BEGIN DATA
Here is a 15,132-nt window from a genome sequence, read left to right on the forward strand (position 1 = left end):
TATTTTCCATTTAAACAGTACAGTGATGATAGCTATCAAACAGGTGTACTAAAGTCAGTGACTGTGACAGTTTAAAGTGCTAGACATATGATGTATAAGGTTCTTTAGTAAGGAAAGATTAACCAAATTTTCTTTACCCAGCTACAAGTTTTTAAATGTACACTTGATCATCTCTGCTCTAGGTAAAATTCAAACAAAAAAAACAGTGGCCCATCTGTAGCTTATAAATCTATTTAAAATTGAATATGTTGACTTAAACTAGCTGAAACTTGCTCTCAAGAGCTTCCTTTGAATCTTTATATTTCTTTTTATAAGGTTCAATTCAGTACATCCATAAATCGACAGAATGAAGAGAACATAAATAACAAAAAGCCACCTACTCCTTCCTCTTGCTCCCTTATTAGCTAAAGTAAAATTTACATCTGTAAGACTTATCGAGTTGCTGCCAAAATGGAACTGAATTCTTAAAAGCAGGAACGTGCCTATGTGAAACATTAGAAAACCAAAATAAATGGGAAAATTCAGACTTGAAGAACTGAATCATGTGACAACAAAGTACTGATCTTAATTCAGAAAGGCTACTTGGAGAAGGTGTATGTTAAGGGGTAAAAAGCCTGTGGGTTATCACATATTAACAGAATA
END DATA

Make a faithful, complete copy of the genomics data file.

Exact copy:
Here is a 15,132-nt window from a genome sequence, read left to right on the forward strand (position 1 = left end):
TATTTTCCATTTAAACAGTACAGTGATGATAGCTATCAAACAGGTGTACTAAAGTCAGTGACTGTGACAGTTTAAAGTGCTAGACATATGATGTATAAGGTTCTTTAGTAAGGAAAGATTAACCAAATTTTCTTTACCCAGCTACAAGTTTTTAAATGTACACTTGATCATCTCTGCTCTAGGTAAAATTCAAACAAAAAAAACAGTGGCCCATCTGTAGCTTATAAATCTATTTAAAATTGAATATGTTGACTTAAACTAGCTGAAACTTGCTCTCAAGAGCTTCCTTTGAATCTTTATATTTCTTTTTATAAGGTTCAATTCAGTACATCCATAAATCGACAGAATGAAGAGAACATAAATAACAAAAAGCCACCTACTCCTTCCTCTTGCTCCCTTATTAGCTAAAGTAAAATTTACATCTGTAAGACTTATCGAGTTGCTGCCAAAATGGAACTGAATTCTTAAAAGCAGGAACGTGCCTATGTGAAACATTAGAAAACCAAAATAAATGGGAAAATTCAGACTTGAAGAACTGAATCATGTGACAACAAAGTACTGATCTTAATTCAGAAAGGCTACTTGGAGAAGGTGTATGTTAAGGGGTAAAAAGCCTGTGGGTTATCACATATTAACAGAATA